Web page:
Minerals may undergo recrystallization reactions in low temperature (<100 °C) aqueous systems, during which they exchange isotopes and trace elements with the dissolved reservoir without undergoing overt structural, bulk compositional, or morphological changes. These interfacial reactions, which are often referred to in the literature as “atom exchange” and herein as “stable mineral recrystallization”, have important implications for the use of isotopic and elemental proxies to interpret past temperatures, oxidation states, and aqueous chemistries on Earth. The reactions are also significant for modern environments, including engineered systems, as they imply that mineral lattices may be substantially more open to exchanging toxic elements and radionuclides with coexisting solutions than previously thought. To date, observations of stable mineral recrystallization are distributed among several disciplines, and no work has attempted to review their findings comprehensively. Accordingly, this review article presents laboratory evidence for stable mineral recrystallization, describes data collection and interpretation strategies, summarizes similar recrystallization systematics observed in multiple studies, explores the potential occurrence of stable mineral recrystallization in natural systems, and discusses possible mechanisms by which stable mineral recrystallization occurs. The review focuses primarily on carbonates, sulfates, and iron oxides because these minerals have been studied most extensively to date. The review concludes by presenting key questions that should be addressed in this field to further understand and account for stable mineral recrystallization in natural and engineered aqueous systems at low temperatures.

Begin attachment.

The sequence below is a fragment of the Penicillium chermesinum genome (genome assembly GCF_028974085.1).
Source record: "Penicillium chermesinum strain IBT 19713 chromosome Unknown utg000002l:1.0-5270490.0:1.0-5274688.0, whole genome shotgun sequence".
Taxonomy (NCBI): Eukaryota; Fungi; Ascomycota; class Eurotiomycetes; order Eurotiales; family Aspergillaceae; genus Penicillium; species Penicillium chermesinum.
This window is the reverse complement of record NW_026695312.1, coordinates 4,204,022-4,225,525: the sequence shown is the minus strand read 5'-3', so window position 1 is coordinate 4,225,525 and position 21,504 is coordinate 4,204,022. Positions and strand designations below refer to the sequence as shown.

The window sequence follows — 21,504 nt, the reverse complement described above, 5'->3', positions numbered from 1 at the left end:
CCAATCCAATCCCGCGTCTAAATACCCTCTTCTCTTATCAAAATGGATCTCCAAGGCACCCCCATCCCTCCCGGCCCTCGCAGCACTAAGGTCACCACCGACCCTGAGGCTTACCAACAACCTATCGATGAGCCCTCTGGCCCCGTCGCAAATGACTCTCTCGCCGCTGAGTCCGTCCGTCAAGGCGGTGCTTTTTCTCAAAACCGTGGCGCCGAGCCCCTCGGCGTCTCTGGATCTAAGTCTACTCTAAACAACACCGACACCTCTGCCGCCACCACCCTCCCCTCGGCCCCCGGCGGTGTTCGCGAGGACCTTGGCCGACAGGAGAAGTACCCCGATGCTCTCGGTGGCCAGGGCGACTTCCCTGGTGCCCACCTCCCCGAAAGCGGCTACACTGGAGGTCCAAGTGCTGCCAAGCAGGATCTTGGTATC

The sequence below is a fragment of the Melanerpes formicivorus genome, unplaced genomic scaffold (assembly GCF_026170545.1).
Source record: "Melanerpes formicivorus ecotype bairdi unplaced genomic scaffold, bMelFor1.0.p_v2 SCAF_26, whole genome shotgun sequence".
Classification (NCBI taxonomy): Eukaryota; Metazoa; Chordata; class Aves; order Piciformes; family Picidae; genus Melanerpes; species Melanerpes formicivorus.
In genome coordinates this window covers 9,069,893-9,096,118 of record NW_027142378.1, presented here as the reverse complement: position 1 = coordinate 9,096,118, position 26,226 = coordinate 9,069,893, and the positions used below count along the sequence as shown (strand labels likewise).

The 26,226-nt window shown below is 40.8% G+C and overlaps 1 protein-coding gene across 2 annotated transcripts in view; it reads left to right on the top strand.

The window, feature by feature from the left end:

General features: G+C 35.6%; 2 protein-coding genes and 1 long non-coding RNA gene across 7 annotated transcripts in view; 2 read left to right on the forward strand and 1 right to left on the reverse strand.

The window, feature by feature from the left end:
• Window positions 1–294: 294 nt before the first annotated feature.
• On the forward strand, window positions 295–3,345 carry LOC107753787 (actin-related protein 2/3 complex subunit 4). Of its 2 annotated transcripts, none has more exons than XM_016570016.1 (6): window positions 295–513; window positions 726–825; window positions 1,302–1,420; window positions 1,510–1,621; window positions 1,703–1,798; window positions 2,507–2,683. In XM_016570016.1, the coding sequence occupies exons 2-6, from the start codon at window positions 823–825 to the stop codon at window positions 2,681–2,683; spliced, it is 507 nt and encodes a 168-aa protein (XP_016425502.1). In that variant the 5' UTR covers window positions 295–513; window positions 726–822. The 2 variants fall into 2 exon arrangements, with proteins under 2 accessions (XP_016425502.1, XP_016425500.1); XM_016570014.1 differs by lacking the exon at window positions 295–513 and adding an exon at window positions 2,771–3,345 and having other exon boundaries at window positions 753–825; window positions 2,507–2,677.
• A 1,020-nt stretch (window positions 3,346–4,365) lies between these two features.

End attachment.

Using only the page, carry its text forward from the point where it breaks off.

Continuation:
All Science Journal Classification (ASJC) codes
- Geochemistry and Petrology